When asked to share his thoughts on his opponent, Hopf expressed concerns regarding the current projects being undertaken by the city. He cited the W 3rd St. project and alleyway project as examples, alleging that they would both benefit Schwinghamer. According to Hopf, Schwinghamer pursued the W 3rd St. project because he lives near it. He also alleged that the alleyway project would raise the value of Schwinghamer’s adjacent building, citing that the project would fix the flooding issue in the alleyway.
In response, Schwinghamer noted the planning phase for W 3rd St. was already underway prior to him becoming Mayor after it was identified as a potential project in 2019. Regarding the Alleyway Activation project, Schwinghamer explained that funds directed to the alley’s underground infrastructure were also spent prior to his election.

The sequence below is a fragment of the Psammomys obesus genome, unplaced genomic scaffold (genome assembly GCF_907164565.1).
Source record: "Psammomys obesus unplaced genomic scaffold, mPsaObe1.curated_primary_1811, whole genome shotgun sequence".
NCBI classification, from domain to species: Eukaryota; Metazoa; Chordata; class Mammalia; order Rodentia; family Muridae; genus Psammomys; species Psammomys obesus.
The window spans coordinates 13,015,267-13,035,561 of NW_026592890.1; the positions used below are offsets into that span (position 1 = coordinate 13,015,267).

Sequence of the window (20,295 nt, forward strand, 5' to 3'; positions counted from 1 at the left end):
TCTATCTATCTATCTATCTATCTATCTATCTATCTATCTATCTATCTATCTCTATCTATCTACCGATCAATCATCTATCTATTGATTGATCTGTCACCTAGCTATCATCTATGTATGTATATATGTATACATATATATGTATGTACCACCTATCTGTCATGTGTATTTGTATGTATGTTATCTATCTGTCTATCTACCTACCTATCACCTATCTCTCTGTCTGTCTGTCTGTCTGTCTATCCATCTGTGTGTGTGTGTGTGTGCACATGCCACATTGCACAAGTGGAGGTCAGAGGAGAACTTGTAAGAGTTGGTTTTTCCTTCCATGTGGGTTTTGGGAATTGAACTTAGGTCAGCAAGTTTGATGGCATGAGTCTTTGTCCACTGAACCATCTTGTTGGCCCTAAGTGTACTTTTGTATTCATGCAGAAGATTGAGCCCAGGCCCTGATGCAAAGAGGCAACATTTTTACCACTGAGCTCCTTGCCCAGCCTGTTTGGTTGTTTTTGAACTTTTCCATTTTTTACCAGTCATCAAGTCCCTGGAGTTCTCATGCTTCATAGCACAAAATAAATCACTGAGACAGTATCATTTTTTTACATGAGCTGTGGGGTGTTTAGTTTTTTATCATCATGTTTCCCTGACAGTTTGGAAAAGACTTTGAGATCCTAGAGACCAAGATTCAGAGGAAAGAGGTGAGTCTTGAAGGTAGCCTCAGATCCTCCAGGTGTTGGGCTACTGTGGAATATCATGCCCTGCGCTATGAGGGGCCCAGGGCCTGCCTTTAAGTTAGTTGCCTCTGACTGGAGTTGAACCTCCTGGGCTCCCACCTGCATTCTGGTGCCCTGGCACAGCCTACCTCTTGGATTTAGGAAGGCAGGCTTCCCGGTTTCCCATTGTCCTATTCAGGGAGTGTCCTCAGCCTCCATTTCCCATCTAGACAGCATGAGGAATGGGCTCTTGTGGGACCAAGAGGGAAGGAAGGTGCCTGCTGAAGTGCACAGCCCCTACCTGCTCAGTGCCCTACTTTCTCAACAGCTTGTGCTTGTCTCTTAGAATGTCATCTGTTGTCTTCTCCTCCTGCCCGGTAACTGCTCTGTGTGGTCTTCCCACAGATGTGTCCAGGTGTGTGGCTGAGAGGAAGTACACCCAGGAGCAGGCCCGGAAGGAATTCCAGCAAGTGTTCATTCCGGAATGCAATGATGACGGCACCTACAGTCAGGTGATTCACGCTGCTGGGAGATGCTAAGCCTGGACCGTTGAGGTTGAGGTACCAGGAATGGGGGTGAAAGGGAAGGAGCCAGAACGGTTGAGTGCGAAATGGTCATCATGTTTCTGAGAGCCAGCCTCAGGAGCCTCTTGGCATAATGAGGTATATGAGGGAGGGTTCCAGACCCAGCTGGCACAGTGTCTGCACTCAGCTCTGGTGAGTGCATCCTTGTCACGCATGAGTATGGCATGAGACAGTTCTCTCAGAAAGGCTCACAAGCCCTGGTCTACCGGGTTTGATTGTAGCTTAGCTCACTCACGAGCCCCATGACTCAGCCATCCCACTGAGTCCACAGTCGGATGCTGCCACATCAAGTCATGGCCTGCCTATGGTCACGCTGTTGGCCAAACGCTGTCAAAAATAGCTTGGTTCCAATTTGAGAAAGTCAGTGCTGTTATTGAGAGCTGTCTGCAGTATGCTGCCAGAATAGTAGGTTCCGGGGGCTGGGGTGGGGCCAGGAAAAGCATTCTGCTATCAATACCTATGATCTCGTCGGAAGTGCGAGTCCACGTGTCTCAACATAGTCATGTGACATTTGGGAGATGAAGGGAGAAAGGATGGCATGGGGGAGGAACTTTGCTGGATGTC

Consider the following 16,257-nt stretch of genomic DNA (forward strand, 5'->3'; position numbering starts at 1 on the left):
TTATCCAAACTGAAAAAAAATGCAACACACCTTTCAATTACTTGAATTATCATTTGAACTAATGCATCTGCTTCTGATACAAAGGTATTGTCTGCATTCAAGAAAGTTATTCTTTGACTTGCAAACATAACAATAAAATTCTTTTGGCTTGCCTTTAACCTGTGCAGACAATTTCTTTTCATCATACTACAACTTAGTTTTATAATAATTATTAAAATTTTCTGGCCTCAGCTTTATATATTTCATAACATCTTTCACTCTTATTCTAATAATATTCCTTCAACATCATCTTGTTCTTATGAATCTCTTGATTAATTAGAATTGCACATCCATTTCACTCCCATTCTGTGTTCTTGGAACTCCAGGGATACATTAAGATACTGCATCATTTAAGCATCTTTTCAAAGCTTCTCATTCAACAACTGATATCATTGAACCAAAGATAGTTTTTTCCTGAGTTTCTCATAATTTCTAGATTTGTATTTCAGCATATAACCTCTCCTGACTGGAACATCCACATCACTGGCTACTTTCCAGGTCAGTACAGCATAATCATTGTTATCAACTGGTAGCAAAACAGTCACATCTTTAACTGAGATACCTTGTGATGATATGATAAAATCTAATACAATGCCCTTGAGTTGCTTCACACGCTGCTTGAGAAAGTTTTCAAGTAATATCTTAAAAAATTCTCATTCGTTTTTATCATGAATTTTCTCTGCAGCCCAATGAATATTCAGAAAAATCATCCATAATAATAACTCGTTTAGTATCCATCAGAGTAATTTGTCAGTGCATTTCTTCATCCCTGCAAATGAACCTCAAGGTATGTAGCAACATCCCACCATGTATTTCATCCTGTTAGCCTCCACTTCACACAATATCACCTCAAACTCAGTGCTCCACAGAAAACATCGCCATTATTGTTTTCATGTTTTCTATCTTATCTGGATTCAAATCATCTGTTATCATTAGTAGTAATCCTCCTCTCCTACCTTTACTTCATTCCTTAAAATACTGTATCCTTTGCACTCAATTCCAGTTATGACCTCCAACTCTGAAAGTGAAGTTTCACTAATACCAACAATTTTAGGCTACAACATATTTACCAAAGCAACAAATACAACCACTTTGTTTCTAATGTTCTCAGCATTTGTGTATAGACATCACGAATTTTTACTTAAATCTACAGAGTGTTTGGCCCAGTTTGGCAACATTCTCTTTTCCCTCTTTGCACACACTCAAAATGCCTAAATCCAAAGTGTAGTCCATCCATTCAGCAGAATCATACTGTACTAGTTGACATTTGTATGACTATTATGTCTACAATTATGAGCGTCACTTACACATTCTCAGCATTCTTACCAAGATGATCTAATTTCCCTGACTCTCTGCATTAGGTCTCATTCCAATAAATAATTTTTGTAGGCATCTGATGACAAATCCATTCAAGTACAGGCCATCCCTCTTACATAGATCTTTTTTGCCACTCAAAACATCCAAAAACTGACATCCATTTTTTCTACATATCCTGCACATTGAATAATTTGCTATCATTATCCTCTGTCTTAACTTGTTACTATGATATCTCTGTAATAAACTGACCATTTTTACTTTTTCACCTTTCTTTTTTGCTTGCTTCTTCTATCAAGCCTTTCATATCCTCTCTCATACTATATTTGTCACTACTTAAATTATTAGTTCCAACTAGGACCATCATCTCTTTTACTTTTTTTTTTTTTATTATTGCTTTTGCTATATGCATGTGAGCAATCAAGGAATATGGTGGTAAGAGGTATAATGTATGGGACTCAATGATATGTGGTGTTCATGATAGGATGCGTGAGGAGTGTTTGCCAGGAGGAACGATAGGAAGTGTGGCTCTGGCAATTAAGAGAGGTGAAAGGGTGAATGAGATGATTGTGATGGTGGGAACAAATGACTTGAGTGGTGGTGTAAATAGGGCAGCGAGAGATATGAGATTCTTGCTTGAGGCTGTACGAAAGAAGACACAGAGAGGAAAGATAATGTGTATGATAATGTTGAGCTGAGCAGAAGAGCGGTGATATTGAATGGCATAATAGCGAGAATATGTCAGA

Ultimately, Hopf noted, “I’m out here to let the process take place and to see who’s blessed enough to come out as a winner.”
When asked about what he wants Huntingburg to look like ten years from now, Schwinghamer explained that he wants to see more housing, a better quality of life, and a greater degree of unity between the ethnic groups residing in the city.
When asked what he wanted to tell voters, Schwinghamer replied, “Vote for me, okay?” He added, “I’m here for the right reasons—to make it the way it needs to be for all citizens, not just one or two individuals.”
Responding to the same question, Hopf explained that he wants to see a booming Huntingburg with more housing and good-quality roads and sidewalks. He also added that he wants the city’s underground infrastructure to be properly maintained.
“I wanna see kids back playing in the streets again, I want to see people out communicating again, I want to see our festivals booming again, and I want to see Huntingburg going in a positive direction,” Hopf added.
Hopf wanted to tell voters “Vote for someone that they believe will continue to take Huntingburg in a positive direction.”